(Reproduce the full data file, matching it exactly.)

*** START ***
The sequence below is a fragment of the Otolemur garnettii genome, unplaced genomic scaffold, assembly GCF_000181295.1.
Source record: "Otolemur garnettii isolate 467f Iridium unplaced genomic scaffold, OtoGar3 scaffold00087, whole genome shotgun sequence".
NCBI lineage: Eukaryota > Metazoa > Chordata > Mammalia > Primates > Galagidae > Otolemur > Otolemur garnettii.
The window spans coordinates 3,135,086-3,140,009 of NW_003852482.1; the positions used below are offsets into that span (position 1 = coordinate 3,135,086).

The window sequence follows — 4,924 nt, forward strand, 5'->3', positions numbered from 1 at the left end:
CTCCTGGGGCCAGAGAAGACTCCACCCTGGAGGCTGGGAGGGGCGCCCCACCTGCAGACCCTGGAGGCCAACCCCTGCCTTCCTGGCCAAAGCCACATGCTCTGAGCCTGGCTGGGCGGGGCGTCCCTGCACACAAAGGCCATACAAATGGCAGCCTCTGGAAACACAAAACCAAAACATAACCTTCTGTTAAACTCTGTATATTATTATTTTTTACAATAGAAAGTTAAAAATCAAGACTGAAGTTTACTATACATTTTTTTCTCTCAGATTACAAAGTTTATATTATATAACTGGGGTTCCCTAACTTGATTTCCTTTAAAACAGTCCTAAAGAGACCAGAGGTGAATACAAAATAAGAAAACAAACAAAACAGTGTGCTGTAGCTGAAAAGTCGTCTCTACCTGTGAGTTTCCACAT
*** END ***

The sequence below is a fragment of the Otolemur garnettii genome, unplaced genomic scaffold, assembly GCF_000181295.1.
Source record: "Otolemur garnettii isolate 467f Iridium unplaced genomic scaffold, OtoGar3 scaffold00087, whole genome shotgun sequence".
NCBI lineage: Eukaryota > Metazoa > Chordata > Mammalia > Primates > Galagidae > Otolemur > Otolemur garnettii.
The window spans coordinates 3,135,086-3,140,009 of NW_003852482.1; the positions used below are offsets into that span (position 1 = coordinate 3,135,086).

The window sequence follows — 4,924 nt, forward strand, 5'->3', positions numbered from 1 at the left end:
CTCCTGGGGCCAGAGAAGACTCCACCCTGGAGGCTGGGAGGGGCGCCCCACCTGCAGACCCTGGAGGCCAACCCCTGCCTTCCTGGCCAAAGCCACATGCTCTGAGCCTGGCTGGGCGGGGCGTCCCTGCACACAAAGGCCATACAAATGGCAGCCTCTGGAAACACAAAACCAAAACATAACCTTCTGTTAAACTCTGTATATTATTATTTTTTACAATAGAAAGTTAAAAATCAAGACTGAAGTTTACTATACATTTTTTTCTCTCAGATTACAAAGTTTATATTATATAACTGGGGTTCCCTAACTTGATTTCCTTTAAAACAGTCCTAAAGAGACCAGAGGTGAATACAAAATAAGAAAACAAACAAAACAGTGTGCTGTAGCTGAAAAGTCGTCTCTACCTGTGAGTTTCCACAT